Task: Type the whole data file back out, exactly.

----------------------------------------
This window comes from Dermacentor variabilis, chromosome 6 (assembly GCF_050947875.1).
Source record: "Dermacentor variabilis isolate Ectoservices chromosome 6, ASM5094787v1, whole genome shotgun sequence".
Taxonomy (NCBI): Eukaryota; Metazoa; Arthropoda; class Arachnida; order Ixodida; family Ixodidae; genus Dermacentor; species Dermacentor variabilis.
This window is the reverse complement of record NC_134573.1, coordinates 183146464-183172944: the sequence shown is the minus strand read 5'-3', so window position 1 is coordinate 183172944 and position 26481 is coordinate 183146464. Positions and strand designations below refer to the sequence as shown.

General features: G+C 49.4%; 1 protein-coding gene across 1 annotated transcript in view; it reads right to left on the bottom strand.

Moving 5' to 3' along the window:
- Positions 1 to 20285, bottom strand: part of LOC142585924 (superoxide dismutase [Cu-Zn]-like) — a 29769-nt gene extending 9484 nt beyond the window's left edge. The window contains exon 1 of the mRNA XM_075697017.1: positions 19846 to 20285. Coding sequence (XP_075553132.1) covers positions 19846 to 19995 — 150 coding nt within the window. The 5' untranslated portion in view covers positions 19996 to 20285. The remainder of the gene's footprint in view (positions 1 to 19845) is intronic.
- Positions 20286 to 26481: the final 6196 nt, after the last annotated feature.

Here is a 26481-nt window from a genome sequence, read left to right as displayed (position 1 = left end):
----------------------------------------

This window comes from Dermacentor variabilis, chromosome 6 (assembly GCF_050947875.1).
Source record: "Dermacentor variabilis isolate Ectoservices chromosome 6, ASM5094787v1, whole genome shotgun sequence".
Taxonomy (NCBI): Eukaryota; Metazoa; Arthropoda; class Arachnida; order Ixodida; family Ixodidae; genus Dermacentor; species Dermacentor variabilis.
This window is the reverse complement of record NC_134573.1, coordinates 183146464-183172944: the sequence shown is the minus strand read 5'-3', so window position 1 is coordinate 183172944 and position 26481 is coordinate 183146464. Positions and strand designations below refer to the sequence as shown.

General features: G+C 49.4%; 1 protein-coding gene across 1 annotated transcript in view; it reads right to left on the bottom strand.

Moving 5' to 3' along the window:
- Positions 1 to 20285, bottom strand: part of LOC142585924 (superoxide dismutase [Cu-Zn]-like) — a 29769-nt gene extending 9484 nt beyond the window's left edge. The window contains exon 1 of the mRNA XM_075697017.1: positions 19846 to 20285. Coding sequence (XP_075553132.1) covers positions 19846 to 19995 — 150 coding nt within the window. The 5' untranslated portion in view covers positions 19996 to 20285. The remainder of the gene's footprint in view (positions 1 to 19845) is intronic.
- Positions 20286 to 26481: the final 6196 nt, after the last annotated feature.

Here is a 26481-nt window from a genome sequence, read left to right as displayed (position 1 = left end):